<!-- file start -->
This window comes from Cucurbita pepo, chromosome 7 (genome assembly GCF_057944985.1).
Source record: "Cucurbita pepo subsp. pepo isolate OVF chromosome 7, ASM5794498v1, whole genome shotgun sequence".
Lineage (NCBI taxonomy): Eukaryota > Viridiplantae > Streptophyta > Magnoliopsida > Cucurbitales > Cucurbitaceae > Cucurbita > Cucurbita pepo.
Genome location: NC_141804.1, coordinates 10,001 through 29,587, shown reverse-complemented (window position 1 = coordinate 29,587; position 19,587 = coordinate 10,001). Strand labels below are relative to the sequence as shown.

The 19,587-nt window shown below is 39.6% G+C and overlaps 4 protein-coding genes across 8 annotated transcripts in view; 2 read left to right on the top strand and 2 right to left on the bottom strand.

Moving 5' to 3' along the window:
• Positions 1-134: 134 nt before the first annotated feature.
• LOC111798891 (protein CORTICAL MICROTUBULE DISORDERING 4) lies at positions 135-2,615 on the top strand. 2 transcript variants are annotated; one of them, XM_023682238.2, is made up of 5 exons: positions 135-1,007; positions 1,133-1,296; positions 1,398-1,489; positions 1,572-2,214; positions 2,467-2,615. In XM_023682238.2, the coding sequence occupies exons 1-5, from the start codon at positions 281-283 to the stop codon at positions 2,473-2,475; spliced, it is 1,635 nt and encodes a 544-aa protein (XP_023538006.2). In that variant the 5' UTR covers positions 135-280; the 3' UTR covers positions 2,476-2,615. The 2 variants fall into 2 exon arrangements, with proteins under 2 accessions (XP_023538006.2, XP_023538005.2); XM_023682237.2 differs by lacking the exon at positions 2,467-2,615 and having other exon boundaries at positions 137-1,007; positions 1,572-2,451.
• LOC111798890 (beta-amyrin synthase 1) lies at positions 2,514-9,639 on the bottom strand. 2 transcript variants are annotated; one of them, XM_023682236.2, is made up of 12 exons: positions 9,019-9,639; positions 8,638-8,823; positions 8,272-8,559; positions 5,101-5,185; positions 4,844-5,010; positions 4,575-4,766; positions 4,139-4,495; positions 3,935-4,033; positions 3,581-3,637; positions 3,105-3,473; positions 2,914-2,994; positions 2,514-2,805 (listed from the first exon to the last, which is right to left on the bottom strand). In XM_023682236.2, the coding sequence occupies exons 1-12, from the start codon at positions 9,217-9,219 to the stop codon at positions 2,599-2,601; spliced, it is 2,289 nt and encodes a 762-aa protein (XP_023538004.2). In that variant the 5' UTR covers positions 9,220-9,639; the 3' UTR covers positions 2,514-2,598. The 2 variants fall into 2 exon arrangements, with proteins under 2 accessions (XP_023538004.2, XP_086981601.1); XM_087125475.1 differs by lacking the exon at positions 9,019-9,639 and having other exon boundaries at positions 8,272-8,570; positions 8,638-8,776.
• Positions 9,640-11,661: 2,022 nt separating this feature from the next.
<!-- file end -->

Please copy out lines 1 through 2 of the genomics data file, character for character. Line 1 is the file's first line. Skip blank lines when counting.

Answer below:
This window comes from Cucurbita pepo, chromosome 7 (genome assembly GCF_057944985.1).
Source record: "Cucurbita pepo subsp. pepo isolate OVF chromosome 7, ASM5794498v1, whole genome shotgun sequence".